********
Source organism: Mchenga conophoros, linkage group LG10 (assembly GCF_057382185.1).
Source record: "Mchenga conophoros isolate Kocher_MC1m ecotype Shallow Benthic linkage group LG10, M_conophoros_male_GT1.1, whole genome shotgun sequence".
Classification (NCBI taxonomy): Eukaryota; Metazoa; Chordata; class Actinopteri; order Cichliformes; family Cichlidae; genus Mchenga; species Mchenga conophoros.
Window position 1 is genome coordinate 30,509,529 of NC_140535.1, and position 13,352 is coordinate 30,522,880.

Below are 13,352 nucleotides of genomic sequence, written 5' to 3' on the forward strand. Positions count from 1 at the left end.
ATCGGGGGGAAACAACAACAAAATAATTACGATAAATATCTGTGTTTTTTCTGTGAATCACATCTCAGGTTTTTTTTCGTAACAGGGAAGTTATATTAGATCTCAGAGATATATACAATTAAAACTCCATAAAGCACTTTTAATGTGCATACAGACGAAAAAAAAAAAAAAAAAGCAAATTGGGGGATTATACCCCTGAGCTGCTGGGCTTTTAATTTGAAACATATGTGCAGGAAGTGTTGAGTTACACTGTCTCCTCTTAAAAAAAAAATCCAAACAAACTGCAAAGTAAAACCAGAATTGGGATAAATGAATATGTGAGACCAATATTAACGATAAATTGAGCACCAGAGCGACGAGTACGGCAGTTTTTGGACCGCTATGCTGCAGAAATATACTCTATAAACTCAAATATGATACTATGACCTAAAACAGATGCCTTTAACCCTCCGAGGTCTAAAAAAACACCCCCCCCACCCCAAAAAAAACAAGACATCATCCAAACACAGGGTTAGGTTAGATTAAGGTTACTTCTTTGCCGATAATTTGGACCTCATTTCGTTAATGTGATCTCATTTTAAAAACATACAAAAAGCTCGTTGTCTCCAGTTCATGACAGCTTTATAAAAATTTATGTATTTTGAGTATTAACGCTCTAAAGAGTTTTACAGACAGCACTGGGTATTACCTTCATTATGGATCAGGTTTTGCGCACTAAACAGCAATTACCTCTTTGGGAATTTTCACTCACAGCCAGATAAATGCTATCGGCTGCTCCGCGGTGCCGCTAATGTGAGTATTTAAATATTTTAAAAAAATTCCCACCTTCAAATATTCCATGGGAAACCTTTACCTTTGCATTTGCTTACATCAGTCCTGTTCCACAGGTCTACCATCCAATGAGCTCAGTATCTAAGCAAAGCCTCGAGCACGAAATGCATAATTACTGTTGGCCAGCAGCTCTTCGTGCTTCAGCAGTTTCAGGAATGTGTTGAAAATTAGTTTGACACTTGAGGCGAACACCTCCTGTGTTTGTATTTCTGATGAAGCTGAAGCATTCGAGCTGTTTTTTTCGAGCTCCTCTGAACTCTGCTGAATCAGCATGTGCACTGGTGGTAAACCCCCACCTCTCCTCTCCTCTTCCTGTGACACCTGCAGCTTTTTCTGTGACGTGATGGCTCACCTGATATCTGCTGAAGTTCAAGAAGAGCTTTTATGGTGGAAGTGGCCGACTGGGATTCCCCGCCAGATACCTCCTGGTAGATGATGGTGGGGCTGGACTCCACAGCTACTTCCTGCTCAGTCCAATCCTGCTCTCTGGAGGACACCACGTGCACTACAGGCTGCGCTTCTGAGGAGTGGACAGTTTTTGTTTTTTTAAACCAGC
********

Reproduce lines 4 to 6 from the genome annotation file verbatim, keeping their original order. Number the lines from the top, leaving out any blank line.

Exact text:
Window position 1 is genome coordinate 30,509,529 of NC_140535.1, and position 13,352 is coordinate 30,522,880.

Below are 13,352 nucleotides of genomic sequence, written 5' to 3' on the forward strand. Positions count from 1 at the left end.
ATCGGGGGGAAACAACAACAAAATAATTACGATAAATATCTGTGTTTTTTCTGTGAATCACATCTCAGGTTTTTTTTCGTAACAGGGAAGTTATATTAGATCTCAGAGATATATACAATTAAAACTCCATAAAGCACTTTTAATGTGCATACAGACGAAAAAAAAAAAAAAAAAGCAAATTGGGGGATTATACCCCTGAGCTGCTGGGCTTTTAATTTGAAACATATGTGCAGGAAGTGTTGAGTTACACTGTCTCCTCTTAAAAAAAAAATCCAAACAAACTGCAAAGTAAAACCAGAATTGGGATAAATGAATATGTGAGACCAATATTAACGATAAATTGAGCACCAGAGCGACGAGTACGGCAGTTTTTGGACCGCTATGCTGCAGAAATATACTCTATAAACTCAAATATGATACTATGACCTAAAACAGATGCCTTTAACCCTCCGAGGTCTAAAAAAACACCCCCCCCACCCCAAAAAAAACAAGACATCATCCAAACACAGGGTTAGGTTAGATTAAGGTTACTTCTTTGCCGATAATTTGGACCTCATTTCGTTAATGTGATCTCATTTTAAAAACATACAAAAAGCTCGTTGTCTCCAGTTCATGACAGCTTTATAAAAATTTATGTATTTTGAGTATTAACGCTCTAAAGAGTTTTACAGACAGCACTGGGTATTACCTTCATTATGGATCAGGTTTTGCGCACTAAACAGCAATTACCTCTTTGGGAATTTTCACTCACAGCCAGATAAATGCTATCGGCTGCTCCGCGGTGCCGCTAATGTGAGTATTTAAATATTTTAAAAAAATTCCCACCTTCAAATATTCCATGGGAAACCTTTACCTTTGCATTTGCTTACATCAGTCCTGTTCCACAGGTCTACCATCCAATGAGCTCAGTATCTAAGCAAAGCCTCGAGCACGAAATGCATAATTACTGTTGGCCAGCAGCTCTTCGTGCTTCAGCAGTTTCAGGAATGTGTTGAAAATTAGTTTGACACTTGAGGCGAACACCTCCTGTGTTTGTATTTCTGATGAAGCTGAAGCATTCGAGCTGTTTTTTTCGAGCTCCTCTGAACTCTGCTGAATCAGCATGTGCACTGGTGGTAAACCCCCACCTCTCCTCTCCTCTTCCTGTGACACCTGCAGCTTTTTCTGTGACGTGATGGCTCACCTGATATCTGCTGAAGTTCAAGAAGAGCTTTTATGGTGGAAGTGGCCGACTGGGATTCCCCGCCAGATACCTCCTGGTAGATGATGGTGGGGCTGGACTCCACAGCTACTTCCTGCTCAGTCCAATCCTGCTCTCTGGAGGACACCACGTGCACTACAGGCTGCGCTTCTGAGGAGTGGACAGTTTTTGTTTTTTTAAACCAGC